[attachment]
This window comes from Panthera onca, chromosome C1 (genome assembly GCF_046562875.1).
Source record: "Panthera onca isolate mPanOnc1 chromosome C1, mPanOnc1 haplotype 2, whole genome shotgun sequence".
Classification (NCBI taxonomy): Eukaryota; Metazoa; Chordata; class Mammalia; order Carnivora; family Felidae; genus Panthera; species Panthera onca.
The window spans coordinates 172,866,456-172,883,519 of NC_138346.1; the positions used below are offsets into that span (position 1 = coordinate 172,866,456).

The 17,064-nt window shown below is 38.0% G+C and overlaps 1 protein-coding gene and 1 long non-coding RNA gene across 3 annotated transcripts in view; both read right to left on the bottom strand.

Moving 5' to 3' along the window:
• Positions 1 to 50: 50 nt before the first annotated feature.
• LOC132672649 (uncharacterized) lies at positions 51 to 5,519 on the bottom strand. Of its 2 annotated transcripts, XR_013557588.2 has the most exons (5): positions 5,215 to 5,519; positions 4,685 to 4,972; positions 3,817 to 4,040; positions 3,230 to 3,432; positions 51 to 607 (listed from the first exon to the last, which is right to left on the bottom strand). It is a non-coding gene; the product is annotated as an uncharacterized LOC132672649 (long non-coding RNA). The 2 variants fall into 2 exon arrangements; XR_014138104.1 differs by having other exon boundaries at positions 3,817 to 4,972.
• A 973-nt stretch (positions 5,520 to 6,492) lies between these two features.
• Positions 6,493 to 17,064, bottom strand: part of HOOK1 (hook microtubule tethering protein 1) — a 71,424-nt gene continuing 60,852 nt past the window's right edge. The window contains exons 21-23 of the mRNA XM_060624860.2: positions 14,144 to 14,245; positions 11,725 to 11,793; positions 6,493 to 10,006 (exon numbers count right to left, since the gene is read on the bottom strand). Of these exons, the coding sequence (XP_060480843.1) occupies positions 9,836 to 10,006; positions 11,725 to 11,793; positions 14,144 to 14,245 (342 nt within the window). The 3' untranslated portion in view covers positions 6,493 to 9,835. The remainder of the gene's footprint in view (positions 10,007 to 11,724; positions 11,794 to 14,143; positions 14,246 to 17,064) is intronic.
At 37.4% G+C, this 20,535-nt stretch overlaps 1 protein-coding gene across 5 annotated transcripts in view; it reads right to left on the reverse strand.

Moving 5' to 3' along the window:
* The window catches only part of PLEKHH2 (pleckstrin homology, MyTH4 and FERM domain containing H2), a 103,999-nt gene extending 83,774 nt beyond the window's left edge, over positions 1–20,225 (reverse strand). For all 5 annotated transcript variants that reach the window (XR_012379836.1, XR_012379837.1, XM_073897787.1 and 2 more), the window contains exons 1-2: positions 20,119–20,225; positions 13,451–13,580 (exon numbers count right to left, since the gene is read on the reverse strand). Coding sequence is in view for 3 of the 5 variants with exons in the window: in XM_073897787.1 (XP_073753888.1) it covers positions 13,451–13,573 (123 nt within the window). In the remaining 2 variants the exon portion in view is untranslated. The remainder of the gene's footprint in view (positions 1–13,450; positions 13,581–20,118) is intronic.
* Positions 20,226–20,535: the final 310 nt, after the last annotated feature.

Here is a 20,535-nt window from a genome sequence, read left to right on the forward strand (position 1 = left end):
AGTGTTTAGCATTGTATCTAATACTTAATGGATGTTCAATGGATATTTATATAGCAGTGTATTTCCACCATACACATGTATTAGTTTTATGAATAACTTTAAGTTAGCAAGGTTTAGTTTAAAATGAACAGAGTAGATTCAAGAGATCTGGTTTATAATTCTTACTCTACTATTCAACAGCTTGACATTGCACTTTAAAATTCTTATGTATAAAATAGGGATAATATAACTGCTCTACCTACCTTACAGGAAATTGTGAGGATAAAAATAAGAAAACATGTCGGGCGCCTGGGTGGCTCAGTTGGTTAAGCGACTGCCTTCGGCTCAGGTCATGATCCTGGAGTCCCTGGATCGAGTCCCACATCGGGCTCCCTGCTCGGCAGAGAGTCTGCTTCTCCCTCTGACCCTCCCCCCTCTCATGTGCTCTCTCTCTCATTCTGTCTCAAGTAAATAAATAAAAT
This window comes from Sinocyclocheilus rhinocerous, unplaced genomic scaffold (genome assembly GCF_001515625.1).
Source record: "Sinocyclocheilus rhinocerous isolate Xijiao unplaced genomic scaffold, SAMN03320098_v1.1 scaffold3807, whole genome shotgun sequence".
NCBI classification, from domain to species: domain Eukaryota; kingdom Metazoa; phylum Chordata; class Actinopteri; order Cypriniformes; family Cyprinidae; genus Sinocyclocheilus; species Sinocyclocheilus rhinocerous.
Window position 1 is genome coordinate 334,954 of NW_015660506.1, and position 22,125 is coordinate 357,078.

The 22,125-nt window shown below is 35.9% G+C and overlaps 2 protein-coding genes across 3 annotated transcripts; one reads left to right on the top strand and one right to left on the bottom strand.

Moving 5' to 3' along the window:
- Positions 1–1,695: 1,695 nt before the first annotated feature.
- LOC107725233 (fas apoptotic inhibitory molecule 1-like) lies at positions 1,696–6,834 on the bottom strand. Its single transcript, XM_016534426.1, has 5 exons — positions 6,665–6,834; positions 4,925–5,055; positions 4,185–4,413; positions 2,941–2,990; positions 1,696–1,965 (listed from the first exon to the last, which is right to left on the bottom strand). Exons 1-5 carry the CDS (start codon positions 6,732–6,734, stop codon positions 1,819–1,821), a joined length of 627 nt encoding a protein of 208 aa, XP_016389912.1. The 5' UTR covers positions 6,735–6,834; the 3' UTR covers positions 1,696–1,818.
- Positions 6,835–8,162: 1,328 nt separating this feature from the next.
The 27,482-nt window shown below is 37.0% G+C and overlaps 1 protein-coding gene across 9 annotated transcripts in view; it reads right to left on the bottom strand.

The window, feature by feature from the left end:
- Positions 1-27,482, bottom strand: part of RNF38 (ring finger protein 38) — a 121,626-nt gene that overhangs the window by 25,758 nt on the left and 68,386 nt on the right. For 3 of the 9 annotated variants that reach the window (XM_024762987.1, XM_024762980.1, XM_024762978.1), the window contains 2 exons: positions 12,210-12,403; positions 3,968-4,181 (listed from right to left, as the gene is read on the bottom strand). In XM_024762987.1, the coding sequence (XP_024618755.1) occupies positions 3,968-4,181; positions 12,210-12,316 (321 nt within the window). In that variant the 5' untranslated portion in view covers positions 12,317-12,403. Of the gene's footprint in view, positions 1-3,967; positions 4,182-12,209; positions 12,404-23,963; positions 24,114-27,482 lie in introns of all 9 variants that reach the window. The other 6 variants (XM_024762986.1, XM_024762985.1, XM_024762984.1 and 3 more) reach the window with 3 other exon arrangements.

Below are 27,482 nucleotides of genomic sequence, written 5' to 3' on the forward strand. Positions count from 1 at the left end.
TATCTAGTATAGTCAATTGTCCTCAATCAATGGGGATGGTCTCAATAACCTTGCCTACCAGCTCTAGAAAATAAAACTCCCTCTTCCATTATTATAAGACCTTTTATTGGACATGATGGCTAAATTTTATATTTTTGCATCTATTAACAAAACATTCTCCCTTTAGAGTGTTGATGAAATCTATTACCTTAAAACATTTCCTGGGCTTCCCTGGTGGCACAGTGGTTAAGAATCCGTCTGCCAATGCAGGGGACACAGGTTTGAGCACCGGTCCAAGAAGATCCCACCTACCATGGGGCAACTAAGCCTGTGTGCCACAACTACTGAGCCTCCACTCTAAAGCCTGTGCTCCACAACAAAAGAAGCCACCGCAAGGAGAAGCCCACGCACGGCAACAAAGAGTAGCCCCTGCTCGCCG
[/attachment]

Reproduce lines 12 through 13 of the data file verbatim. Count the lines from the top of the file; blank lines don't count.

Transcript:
Moving 5' to 3' along the window:
* The window catches only part of PLEKHH2 (pleckstrin homology, MyTH4 and FERM domain containing H2), a 103,999-nt gene extending 83,774 nt beyond the window's left edge, over positions 1–20,225 (reverse strand). For all 5 annotated transcript variants that reach the window (XR_012379836.1, XR_012379837.1, XM_073897787.1 and 2 more), the window contains exons 1-2: positions 20,119–20,225; positions 13,451–13,580 (exon numbers count right to left, since the gene is read on the reverse strand). Coding sequence is in view for 3 of the 5 variants with exons in the window: in XM_073897787.1 (XP_073753888.1) it covers positions 13,451–13,573 (123 nt within the window). In the remaining 2 variants the exon portion in view is untranslated. The remainder of the gene's footprint in view (positions 1–13,450; positions 13,581–20,118) is intronic.